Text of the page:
The film’s latter half deals primarily with NASA’s mission to the moon, skipping a lot of the preamble and going right for Armstrong’s known space ventures, including a paralysing journey above the atmosphere with David Scott (Christopher Abbott) in Apollo 8, the first spacecraft to dock in orbit with another before critical system failure saw it plummet back to Earth. The film’s flight and space depictions are superbly rendered, with Chazelle largely using a first-person sense of impending doom to project the inherent terror in the sequences. In a rarity for these kinds of films, Chazelle keeps the camera inside the craft being piloted by Armstrong, never allowing us to see anything more than the real-life occupants of each mission would have been able to. If they don’t know what’s going on outside the rocket, neither do we. It’s a unique perspective shift from the typically all-over-the-place techniques modern cinema employs, and it really did ratchet up the sense of claustrophobia and inescapable dread. The interiors of the spacecraft are cramped and tin-can-like, a startling realisation (again) of the odds stacked against these men as they hurtled through the unknown in a vessel with about as much room as a standard family sedan. Dangerous and isolated, the pressure within and without the Gemini and Apollo missions was exceptional, and Chazelle’s direction promotes this most viscerally.
When it isn’t a stunning replication of period-era spacecraft and tech-n-costume design, First Man is a generally excellent actor’s statement. Gosling’s performance hones in on the actor’s typically brooding style, where much is unsaid and a lot is intimated with a look or a glance rather than exposition. The dynamic with Foy’s Janet, herself a strong-willed woman also grieving and struggling to bring up the couple’s other children in the face of a general ostracising from her partner, doesn’t feel prescient beyond the immediacy of the story but Foy, to her credit, elevates potentially pedestrian material alongside Gosling’s more inward-looking Armstrong and offers a memorable supporting role. Smaller roles to the likes of Kyle Chandler, Jason Clarke (as Armstrong’s best friend), Shea Wigham as Gus Grissom, Ciaran Hinds as a NASA director, and the abrasive Corey Stoll as Buzz Aldrin, flesh out the tableau on which Neil Armstrong’s place in history is remembered, all of whom are generally excellent (although I should say Stoll is exceptional in his minor role as Aldrin, while Clarke epitomises the American ideal with his heroic but understated Ed White) and directed well in the larger ensemble.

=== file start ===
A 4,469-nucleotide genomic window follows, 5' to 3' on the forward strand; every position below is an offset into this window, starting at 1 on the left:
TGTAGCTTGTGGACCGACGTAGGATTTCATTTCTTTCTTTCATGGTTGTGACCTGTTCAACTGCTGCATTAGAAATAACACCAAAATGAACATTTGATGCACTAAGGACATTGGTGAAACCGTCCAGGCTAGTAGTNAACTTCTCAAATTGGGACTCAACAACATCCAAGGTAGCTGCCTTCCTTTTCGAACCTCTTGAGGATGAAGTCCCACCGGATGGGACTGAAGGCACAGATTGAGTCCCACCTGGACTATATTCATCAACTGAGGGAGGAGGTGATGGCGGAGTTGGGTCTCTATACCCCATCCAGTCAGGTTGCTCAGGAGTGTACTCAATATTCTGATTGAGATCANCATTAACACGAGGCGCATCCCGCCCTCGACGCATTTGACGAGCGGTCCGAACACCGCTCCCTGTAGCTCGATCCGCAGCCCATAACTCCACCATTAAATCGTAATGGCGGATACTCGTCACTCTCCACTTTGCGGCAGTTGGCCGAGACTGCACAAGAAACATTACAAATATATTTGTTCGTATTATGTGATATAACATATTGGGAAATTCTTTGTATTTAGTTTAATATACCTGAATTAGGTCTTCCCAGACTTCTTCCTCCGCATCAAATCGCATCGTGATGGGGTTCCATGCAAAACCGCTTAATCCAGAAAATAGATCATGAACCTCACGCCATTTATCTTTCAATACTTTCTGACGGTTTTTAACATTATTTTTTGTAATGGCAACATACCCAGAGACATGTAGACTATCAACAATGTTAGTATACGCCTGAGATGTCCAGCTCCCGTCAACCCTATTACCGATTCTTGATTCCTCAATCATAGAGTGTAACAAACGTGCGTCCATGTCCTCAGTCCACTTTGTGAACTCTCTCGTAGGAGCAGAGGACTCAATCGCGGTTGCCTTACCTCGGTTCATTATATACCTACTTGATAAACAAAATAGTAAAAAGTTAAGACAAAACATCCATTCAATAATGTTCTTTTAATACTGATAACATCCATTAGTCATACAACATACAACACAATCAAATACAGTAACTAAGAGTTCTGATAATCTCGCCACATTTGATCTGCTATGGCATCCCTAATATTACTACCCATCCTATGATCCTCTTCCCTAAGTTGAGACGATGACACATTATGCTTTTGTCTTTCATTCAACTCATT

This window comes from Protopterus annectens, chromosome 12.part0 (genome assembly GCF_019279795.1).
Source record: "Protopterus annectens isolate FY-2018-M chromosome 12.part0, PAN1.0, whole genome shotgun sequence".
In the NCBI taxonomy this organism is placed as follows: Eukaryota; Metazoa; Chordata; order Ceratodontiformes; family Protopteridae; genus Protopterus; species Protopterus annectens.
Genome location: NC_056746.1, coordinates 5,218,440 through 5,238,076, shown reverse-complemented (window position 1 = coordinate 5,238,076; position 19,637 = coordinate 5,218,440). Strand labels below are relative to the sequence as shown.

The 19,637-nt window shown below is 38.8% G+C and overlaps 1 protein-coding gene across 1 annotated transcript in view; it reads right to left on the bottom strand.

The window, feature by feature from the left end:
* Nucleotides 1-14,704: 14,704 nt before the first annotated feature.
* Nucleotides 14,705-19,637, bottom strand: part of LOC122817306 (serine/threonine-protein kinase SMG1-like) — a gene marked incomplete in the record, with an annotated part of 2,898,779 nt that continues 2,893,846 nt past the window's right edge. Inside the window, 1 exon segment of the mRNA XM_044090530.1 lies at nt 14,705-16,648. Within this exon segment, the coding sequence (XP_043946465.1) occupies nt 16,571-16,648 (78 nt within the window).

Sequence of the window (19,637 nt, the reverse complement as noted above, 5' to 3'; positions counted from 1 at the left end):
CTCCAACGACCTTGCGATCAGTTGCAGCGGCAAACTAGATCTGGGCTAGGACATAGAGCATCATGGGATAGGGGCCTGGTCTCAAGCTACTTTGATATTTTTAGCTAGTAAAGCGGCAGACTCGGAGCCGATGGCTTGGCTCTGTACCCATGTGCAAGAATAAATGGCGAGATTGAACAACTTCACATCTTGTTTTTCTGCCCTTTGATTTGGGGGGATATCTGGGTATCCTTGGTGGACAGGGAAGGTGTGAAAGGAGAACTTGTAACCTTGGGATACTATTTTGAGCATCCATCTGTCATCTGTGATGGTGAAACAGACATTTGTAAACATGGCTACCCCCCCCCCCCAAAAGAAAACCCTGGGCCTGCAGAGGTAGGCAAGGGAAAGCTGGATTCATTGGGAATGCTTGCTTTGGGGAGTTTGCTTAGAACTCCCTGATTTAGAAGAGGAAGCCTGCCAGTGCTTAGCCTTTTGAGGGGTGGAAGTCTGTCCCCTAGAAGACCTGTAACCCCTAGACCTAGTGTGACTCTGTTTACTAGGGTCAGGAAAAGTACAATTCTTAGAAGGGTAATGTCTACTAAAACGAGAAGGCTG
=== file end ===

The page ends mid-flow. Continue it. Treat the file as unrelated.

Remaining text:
At times busily heroic, at others oppressively melancholy, First Man is a terrific attempt to bring humanity to one of history’s most famous names amid the sheer audacity of achievement, and with minor caveats delivers all it sets out to. I’m not the biggest fan of Gosling’s grumblemumble style of performance (this is more like Drive than La La Land) but I have to say he did epitomise a grief-stricken father with resolute success compulsions to a T; on his shoulders, and that of an admirable Claire Foy and Chazelle’s restrained yet terrifying direction of the film’s thunderous spaceflight sequences, First Man is an absolute winner that examines the people behind the greatest technological leap of our time and delivers a resounding, gobsmacking success.